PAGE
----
On Dreaming the Future


Photo: Presence by maistora.

Rewind to ten years ago.

In 2002, the iPod had just hit the market the previous year. Netflix hadn’t had their first profitable year yet. It was still 2 years until Facebook, MySpace, Flickr, GMail, or Orkut were officially introduced. The next year came YouTube, and the following year came Twitter. Wordpress wasn’t born until 2003. jQuery was still 4 years from being announced. Blackberry wasn’t released in the US until the next year.

Windows XP was only a year old, and at the beginning of 2002, IE5 still held about 50% of the browser market. What would later become Firefox was released; Safari still didn’t exist.

There are plenty of other interesting and fairly surprising facts about how much the world has changed in ten years. Without going into detail, think 20 years back. You know, when cordless phones in your house were a big deal.

What an incredible leap forward! And yet, we can see these types of advancements throughout history. In less than 70 years, humans went from not being able to fly whatsoever, to flying to the moon — and walking on it.

The creative technologists are the ones who could see it coming.

The truth of the matter is, we now can barely imagine a world without social media. We can’t imagine searching a library for a quote. It seems crazy to think that any major corporation wouldn’t be found on Google. But let’s think about how these ideas sounded ten years ago.

“Within seconds, you and almost a billion others will be connected to your entire social sphere. You’ll have unlimited space to share photos. Oh, and it will be free.”

“You will be able to look down at a phone (that is touchscreen, by the way) and know exactly where you are. Places nearby will be digitally indexed and at your fingertips, and you’ll be able to connect to the entire internet in seconds.”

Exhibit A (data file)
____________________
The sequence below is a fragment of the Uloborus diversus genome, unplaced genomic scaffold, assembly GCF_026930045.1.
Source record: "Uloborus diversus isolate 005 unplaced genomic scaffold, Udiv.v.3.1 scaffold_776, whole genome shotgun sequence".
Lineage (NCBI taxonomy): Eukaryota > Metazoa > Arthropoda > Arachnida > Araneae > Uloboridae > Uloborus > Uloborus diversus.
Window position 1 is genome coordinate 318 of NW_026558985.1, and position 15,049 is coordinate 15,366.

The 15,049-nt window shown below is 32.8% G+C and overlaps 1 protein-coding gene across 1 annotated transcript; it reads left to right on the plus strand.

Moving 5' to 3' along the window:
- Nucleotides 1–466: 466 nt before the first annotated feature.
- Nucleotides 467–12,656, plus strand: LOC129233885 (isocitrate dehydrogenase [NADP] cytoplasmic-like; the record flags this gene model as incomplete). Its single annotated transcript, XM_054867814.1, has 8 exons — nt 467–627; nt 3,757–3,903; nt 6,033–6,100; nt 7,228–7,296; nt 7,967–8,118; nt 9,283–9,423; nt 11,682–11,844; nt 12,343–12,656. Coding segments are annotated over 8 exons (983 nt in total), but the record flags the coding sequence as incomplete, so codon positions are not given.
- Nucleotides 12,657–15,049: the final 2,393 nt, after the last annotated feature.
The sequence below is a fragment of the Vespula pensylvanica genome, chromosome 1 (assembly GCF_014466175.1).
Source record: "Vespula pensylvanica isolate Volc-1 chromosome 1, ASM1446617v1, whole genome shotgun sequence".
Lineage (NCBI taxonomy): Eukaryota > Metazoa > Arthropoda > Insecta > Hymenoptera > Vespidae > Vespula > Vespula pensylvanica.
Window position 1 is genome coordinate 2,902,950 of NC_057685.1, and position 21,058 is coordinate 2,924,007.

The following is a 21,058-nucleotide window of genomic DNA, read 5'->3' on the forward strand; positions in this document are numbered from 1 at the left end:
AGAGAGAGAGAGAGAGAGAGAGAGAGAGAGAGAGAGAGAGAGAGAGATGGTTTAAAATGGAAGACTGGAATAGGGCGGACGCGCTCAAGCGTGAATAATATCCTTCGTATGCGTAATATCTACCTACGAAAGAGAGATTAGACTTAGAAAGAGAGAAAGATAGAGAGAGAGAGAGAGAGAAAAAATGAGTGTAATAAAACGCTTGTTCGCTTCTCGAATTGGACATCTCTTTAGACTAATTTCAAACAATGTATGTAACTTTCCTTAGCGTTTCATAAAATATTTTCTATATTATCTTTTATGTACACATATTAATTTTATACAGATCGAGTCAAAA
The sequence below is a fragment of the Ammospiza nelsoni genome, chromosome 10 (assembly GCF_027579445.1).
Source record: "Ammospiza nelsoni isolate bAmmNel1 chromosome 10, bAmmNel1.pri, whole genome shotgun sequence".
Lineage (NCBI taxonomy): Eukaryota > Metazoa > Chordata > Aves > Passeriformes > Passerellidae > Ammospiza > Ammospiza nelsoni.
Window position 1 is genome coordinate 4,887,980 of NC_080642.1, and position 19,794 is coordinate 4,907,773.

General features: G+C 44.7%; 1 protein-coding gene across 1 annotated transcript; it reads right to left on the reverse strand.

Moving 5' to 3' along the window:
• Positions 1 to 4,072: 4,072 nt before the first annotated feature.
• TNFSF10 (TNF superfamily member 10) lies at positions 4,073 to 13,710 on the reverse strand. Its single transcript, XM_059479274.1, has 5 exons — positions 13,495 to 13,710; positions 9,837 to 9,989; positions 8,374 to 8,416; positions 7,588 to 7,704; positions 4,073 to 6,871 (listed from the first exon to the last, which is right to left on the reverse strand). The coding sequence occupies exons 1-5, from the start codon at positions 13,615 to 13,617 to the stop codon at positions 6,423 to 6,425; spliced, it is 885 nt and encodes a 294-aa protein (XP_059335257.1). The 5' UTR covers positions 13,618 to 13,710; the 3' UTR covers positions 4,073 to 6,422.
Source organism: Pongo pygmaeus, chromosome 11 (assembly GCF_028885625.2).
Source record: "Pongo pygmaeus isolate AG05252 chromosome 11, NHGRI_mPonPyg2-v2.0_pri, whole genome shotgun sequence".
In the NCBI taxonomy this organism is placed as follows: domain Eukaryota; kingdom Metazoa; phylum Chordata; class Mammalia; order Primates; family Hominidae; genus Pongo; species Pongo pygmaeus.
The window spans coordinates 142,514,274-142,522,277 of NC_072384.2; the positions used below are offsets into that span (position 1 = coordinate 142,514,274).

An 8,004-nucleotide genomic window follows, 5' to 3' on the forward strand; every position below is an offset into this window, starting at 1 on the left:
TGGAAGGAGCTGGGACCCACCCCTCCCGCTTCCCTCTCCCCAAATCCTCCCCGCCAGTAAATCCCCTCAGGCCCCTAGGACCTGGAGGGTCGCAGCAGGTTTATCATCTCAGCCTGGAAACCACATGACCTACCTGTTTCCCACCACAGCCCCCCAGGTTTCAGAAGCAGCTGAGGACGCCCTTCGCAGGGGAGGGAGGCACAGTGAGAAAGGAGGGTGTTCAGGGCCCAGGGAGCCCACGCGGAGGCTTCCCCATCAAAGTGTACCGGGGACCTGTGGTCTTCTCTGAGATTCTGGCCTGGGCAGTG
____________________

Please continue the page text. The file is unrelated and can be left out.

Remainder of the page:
“Mobile, handheld HD Video and picture sharing will be commonplace. Video phones will begin to take over the market. Anyone will be able to publish content to the web with little to no knowledge of web technology.”

“Your music, photos, videos, contacts, documents, and anything else you want will be available at any time by a persistent server grid that is potentially hundreds or thousands of miles away from you called ‘the cloud’.”

These statements would sound lofty if you think about what didn’t exist in 2002, in the same way that “going to the moon” likely sounded impossible to the Wright brothers. But indeed, all of these things came true. The creative mind can imagine these things, however, without constraining to existing technology or even projections or timeline parabolas explaining the course technology might take. Imagining a progression of technology is nearly impossible to do, as technology is largely based on discovery and experimentation; discovery and experimentation are close relatives to creative thinking.

So what should we imagine today? It’s almost certain that what we think can happen will be far surpassed. Will the internet become traversable by consciousness? Will governments divorce spatial boundaries and instead create “The State of Facebook”? Will Facebook and Twitter be gone? Or will they overgrow? Will ubiquitous computing become an abundant reality? Will robotics advance into a state of semi-autonomy?

I’m not suggesting we get lost in thought about a robotic army or try to figure out what is going to happen next in the grand scheme of the Internet.

But what we do need to do, as the designers of the future and creative innovators, is allow our minds to open up to possibilities that we once may have thought were inconceivable, impossibly unprofitable, or just plain bad ideas. Truly removing the boundaries we place on our thoughts might open us up to the risk of a bad idea — but it’s also the only way we can really empower our creativity and surpass technological boundaries with vision.


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